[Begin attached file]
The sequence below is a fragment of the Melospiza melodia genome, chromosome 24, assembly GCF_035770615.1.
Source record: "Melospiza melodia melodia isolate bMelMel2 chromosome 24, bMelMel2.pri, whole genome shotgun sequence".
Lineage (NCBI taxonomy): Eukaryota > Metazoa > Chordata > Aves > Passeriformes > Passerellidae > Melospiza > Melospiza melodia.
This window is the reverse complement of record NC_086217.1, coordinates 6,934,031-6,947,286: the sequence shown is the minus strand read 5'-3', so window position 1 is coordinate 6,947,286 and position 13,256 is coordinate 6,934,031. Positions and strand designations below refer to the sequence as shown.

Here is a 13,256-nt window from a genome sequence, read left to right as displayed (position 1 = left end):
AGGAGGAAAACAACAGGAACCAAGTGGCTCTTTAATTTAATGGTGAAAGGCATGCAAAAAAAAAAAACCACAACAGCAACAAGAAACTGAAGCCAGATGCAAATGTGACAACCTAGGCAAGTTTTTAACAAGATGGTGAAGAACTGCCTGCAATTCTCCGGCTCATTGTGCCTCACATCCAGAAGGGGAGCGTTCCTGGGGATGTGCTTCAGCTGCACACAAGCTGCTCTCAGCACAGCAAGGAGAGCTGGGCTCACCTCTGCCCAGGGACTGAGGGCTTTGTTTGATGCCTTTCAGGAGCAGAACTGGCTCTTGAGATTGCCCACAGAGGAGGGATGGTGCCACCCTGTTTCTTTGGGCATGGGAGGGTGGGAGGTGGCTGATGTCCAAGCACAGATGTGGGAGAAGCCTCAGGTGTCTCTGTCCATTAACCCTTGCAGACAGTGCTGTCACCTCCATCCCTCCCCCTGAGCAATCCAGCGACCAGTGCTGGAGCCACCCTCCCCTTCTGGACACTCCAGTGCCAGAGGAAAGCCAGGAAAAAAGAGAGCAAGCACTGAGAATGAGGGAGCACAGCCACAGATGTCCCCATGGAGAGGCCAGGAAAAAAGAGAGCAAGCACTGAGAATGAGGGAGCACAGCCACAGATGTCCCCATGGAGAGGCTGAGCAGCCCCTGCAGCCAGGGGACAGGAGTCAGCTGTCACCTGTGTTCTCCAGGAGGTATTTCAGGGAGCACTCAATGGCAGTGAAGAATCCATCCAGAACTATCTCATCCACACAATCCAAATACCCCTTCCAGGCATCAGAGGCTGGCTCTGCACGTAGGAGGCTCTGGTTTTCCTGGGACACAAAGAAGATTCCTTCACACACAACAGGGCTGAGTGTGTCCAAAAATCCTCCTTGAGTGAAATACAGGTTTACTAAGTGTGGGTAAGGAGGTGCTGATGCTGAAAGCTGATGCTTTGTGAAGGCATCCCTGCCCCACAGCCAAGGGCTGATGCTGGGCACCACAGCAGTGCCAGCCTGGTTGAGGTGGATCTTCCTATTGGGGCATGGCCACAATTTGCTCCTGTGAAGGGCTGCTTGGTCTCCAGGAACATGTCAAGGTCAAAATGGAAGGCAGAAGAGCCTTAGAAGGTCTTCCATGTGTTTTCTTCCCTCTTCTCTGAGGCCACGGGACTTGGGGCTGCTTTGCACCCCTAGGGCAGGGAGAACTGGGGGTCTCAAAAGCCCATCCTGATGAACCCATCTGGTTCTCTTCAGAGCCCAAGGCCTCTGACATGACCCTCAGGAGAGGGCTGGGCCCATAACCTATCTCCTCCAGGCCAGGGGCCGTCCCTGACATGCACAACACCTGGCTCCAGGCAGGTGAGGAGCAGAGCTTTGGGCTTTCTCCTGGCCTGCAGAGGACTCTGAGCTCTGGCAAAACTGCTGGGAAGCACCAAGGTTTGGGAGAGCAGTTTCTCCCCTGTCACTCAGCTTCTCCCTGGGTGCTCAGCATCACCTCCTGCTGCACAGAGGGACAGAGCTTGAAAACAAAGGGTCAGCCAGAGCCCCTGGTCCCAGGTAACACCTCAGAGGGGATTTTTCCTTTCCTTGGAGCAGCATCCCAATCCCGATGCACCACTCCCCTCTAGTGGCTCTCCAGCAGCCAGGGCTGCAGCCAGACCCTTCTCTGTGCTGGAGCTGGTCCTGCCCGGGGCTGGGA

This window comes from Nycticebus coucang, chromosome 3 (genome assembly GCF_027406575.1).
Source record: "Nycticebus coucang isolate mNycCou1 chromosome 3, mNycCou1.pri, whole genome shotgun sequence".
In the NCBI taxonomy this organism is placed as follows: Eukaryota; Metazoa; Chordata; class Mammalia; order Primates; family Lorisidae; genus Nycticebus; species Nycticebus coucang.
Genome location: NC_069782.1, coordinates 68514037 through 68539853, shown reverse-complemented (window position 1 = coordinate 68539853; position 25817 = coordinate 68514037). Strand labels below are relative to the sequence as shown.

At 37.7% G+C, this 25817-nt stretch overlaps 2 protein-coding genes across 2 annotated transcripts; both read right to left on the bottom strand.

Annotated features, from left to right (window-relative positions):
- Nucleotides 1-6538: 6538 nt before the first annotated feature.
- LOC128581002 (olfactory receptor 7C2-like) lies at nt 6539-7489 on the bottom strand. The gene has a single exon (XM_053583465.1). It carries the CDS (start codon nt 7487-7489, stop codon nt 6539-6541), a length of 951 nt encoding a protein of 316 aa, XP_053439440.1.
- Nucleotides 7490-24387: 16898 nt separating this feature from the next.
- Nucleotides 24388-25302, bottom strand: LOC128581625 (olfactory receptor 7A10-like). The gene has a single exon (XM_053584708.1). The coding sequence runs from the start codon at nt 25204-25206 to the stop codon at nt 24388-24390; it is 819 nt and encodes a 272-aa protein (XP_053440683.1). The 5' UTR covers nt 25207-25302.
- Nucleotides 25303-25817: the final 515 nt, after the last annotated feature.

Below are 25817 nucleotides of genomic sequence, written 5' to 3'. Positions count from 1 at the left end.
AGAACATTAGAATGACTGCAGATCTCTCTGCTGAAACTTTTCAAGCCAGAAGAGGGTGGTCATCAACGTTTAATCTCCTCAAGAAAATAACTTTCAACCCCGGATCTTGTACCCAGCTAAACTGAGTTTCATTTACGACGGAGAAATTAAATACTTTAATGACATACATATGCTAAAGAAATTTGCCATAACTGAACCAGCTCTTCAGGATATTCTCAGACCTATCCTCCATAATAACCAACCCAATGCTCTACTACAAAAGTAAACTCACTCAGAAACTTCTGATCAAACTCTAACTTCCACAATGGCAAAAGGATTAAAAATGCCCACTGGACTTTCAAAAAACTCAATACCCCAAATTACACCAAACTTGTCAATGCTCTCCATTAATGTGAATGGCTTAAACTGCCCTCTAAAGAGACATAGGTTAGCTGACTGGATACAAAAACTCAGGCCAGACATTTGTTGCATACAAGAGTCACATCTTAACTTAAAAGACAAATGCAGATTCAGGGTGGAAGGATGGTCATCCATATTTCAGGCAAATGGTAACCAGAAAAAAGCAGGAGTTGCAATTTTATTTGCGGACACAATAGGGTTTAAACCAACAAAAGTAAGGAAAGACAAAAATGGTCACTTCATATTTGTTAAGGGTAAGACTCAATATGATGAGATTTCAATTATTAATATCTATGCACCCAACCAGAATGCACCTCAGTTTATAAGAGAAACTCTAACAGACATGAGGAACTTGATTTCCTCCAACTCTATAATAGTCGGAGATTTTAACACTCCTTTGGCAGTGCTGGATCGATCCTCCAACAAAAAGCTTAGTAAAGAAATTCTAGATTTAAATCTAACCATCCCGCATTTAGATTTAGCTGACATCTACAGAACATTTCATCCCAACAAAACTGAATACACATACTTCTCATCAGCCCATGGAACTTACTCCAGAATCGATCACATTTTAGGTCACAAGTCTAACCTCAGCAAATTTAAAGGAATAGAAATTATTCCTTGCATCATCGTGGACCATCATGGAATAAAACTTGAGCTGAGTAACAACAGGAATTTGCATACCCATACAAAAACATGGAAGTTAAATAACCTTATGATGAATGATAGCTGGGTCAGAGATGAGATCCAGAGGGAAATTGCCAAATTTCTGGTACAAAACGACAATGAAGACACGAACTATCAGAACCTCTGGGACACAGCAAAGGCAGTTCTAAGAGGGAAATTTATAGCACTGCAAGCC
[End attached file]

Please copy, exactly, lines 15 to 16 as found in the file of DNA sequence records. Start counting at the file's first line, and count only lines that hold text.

- Nucleotides 7490-24387: 16898 nt separating this feature from the next.
- Nucleotides 24388-25302, bottom strand: LOC128581625 (olfactory receptor 7A10-like). The gene has a single exon (XM_053584708.1). The coding sequence runs from the start codon at nt 25204-25206 to the stop codon at nt 24388-24390; it is 819 nt and encodes a 272-aa protein (XP_053440683.1). The 5' UTR covers nt 25207-25302.